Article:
Two men come forward as litigants in priest-sex-abuse suits
By Joseph A. Slobodzian
Inquirer Staff Writer
Breaking with anonymity – but not loosening the tenacious hold of childhood sexual abuse – two men announced Tuesday that they had sued the Archdiocese of Philadelphia, church officials, and three priests.
The emotional statements by Andrew Druding and Michael W. McDonnell highlighted a Center City news conference where their lawyers also announced six other lawsuits on behalf of seven victims purportedly abused as children by archdiocesan priests.
“What you did didn’t define me,” said Druding. “I may be damaged goods, but I’m not going to allow you to beat me.”
Druding, 51, of Holmesburg, struggled to control his voice as he said he had been sexually abused in the early 1970s by the Rev. Francis S. Feret, then choir director at St. Timothy parish in Mayfair.
“You took advantage of a 9-year-old boy who loved to sing and who was afraid to tell because you were a priest, God’s messenger on Earth and the most holy person in my life,” Druding said as his wife, Denise, wept in the front row of seats.
Feret, 75, was an archdiocesan priest from 1963 until March 2011, when he was suspended from active ministry while at St. Adalbert parish in Port Richmond. In May, he was found “unsuitable for ministry.”
McDonnell, 44, of Bristol, described growing up as the youngest of eight children, all of whom attended St. Titus parish and school near Norristown.
McDonnell said that in the late 1970s and early ’80s when he was an altar boy, he was sexually abused by two priests – the Rev. John P. Schmeer and the now-defrocked Francis X. Trauger.
“We were taught that the hands raised over us in blessing were those that represented the hands of Christ here on Earth,” McDonnell said. “Never did I imagine then, and struggle to believe it today, that those hands could abuse a child of God.”
McDonnell, who described years of mental-health and addiction problems, spent a year in prison after pleading guilty in 2010 to defrauding the archdiocese by submitting more than $100,000 in bills for psychotherapy sessions that never occurred. He also admitted stealing $9,000 in donations and payments to the Bucks County Council on Alcoholism and Drug Dependence, where he worked.
Trauger, 67, was laicized in 2005 after complaints of sexually abusing children and spent almost two years at St. John Vianney, the archdiocesan hospital for priests with sex, alcohol, or drug problems. Schmeer, 77, was removed from public ministry in 2004 and then agreed to a supervised life of “prayer and penance” at Villa St. Joseph, a retirement home for priests.
The eight lawsuits join eight others involving different victims filed earlier in Philadelphia Common Pleas Court by Marci Hamilton, a legal advocate and expert on child sexual abuse; Malvern lawyer Daniel F. Monahan; and Jeffrey R. Anderson, a veteran litigator involving church sex-abuse cases, based in St. Paul, Minn.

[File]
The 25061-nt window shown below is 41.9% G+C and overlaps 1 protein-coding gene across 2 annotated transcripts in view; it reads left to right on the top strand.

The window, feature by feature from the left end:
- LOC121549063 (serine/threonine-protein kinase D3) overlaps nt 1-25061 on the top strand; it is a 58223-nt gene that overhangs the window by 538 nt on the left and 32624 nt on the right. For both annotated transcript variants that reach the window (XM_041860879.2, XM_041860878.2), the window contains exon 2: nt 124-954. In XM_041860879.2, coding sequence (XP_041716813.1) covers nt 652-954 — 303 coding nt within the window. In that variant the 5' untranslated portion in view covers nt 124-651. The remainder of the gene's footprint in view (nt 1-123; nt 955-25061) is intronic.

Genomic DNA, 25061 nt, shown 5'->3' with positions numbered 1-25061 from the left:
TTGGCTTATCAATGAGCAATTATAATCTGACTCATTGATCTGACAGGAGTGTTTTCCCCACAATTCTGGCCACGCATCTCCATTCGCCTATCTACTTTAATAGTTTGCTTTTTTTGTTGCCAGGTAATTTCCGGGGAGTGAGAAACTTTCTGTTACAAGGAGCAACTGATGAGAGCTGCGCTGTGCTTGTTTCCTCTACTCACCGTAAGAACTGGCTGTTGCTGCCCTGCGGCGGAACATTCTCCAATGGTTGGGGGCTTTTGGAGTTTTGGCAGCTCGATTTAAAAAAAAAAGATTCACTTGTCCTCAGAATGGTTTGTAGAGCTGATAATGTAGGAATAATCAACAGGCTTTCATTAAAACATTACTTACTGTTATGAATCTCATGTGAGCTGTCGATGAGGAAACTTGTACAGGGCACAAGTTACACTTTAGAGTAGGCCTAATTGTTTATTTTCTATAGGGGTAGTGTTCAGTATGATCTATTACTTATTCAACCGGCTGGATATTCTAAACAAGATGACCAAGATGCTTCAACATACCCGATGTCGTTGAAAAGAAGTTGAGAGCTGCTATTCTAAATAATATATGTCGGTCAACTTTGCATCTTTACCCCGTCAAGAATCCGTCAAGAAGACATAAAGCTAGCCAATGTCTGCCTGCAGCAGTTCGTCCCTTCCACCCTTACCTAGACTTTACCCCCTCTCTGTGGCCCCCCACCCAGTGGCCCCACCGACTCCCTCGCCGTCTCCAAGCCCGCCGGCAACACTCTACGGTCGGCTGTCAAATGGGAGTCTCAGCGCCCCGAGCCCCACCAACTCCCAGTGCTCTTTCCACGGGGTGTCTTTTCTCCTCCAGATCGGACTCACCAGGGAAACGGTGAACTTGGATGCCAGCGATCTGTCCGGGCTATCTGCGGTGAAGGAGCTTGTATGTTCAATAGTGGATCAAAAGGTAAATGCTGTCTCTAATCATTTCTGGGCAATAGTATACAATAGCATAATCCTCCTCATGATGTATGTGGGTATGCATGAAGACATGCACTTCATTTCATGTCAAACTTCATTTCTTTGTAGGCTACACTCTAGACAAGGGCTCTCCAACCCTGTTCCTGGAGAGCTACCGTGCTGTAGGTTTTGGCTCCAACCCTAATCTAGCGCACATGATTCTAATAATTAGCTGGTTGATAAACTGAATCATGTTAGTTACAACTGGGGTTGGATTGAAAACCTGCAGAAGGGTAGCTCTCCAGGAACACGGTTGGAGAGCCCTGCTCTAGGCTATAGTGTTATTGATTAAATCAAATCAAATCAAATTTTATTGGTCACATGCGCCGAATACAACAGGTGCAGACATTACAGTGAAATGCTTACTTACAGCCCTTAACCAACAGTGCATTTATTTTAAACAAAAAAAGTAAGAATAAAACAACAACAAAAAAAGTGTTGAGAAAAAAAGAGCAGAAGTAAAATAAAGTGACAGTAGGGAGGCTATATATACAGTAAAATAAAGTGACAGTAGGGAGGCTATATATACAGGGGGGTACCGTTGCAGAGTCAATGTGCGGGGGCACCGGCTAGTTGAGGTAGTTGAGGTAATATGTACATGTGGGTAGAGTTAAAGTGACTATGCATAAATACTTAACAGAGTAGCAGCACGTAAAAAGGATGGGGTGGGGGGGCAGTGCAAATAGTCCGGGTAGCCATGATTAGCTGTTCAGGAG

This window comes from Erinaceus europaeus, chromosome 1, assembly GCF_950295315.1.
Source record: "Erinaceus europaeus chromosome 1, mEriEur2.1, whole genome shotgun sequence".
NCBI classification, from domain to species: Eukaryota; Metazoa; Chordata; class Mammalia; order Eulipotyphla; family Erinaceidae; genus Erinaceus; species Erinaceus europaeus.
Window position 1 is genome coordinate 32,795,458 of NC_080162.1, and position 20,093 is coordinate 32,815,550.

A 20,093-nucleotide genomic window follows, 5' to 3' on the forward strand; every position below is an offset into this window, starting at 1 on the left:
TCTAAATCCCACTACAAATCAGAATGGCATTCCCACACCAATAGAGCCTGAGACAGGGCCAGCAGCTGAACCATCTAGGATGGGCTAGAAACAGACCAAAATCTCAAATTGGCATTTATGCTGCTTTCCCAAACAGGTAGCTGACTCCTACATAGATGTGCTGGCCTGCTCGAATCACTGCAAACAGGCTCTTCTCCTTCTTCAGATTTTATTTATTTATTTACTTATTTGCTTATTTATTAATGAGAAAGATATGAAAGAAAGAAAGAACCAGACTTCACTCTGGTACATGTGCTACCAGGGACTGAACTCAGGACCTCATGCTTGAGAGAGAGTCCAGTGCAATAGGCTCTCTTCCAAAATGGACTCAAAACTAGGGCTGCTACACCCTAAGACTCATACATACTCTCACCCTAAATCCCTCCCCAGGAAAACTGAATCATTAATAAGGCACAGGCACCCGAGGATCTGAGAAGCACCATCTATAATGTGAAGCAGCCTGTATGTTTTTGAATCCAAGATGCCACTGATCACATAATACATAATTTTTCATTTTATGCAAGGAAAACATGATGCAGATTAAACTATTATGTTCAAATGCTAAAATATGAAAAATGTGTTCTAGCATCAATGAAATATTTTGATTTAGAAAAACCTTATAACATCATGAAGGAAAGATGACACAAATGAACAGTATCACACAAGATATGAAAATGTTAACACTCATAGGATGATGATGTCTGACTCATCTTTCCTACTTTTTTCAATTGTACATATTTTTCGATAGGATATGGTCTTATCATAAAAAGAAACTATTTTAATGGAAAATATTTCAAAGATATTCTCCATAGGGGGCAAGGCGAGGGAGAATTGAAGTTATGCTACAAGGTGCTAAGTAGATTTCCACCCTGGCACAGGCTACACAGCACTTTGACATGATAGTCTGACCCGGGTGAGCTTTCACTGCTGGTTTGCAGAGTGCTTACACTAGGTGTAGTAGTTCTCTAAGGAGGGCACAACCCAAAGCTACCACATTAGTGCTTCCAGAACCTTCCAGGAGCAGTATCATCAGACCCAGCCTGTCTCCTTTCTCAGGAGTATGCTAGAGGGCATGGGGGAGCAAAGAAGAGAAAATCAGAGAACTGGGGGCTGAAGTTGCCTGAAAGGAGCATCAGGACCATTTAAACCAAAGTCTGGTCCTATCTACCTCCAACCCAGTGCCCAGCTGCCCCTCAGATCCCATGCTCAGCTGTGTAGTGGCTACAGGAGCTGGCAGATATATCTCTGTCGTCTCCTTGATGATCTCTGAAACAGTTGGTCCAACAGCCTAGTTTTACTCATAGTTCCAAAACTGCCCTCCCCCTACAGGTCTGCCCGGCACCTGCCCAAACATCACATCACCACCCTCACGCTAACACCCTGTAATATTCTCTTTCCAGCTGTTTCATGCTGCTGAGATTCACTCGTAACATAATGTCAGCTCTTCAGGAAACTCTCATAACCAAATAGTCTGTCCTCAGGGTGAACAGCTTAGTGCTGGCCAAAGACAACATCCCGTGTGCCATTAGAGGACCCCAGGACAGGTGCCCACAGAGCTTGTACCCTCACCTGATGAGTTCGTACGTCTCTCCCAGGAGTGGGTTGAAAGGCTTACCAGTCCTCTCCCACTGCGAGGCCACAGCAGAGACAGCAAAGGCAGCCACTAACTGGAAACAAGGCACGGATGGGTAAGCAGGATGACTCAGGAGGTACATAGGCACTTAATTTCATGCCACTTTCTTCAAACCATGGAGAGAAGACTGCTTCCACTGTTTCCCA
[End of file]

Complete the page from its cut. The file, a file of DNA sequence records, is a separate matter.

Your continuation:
Although the criminal statute of limitations has passed for all nine victims, Hamilton said there was a basis for a civil conspiracy lawsuit because “the church’s cover-up continued right up to the start” of this year’s trial of Msgr. William J. Lynn.
Lynn, 61, the first church official charged for his supervision of a priest accused of sexually abusing children, was convicted of child endangerment and is serving three to six years in prison.
“The abuse must stop,” Hamilton said. “The cover-up, the incompetent handling of reports of abuse, must stop.”
The Archdiocese of Philadelphia in a statement said that church officials had not seen the new lawsuits and could not comment.
“We believe lawsuits are not the best mechanism to promote healing in the context of the very private and difficult circumstances of sexual abuse. We will work to assure all victims of sexual abuse receive appropriate assistance,” the statement read.
Dressed in suits, Druding and McDonnell also wore a veneer of poise that proved very thin.
After the news conference ended, Druding sat in a chair, shoulders rising and falling with sighs, as he tried to control himself, and as his wife held an arm around him and dabbed his tears.
McDonnell’s voice cracked as he referred to the “love and light of my life” – wife Debra Bashwinger and their 6-year-old son, Sean, in the audience. Bashwinger was weeping; Sean, unimpressed with the television cameras and photographers clicking away, played on the floor with a Thomas the Tank Engine locomotive.
“No one understands what the families of victims go through,” said Bashwinger, who added that without the support of her husband’s family, she would have become homeless while McDonnell was in prison.
“I think it’s important to put a face to the cost,” McDonnell said, referring to his reason for going public. “It’s important to show a doubting public that these victims do exist. We do live our lives, although we struggle on a daily basis. We are real people.”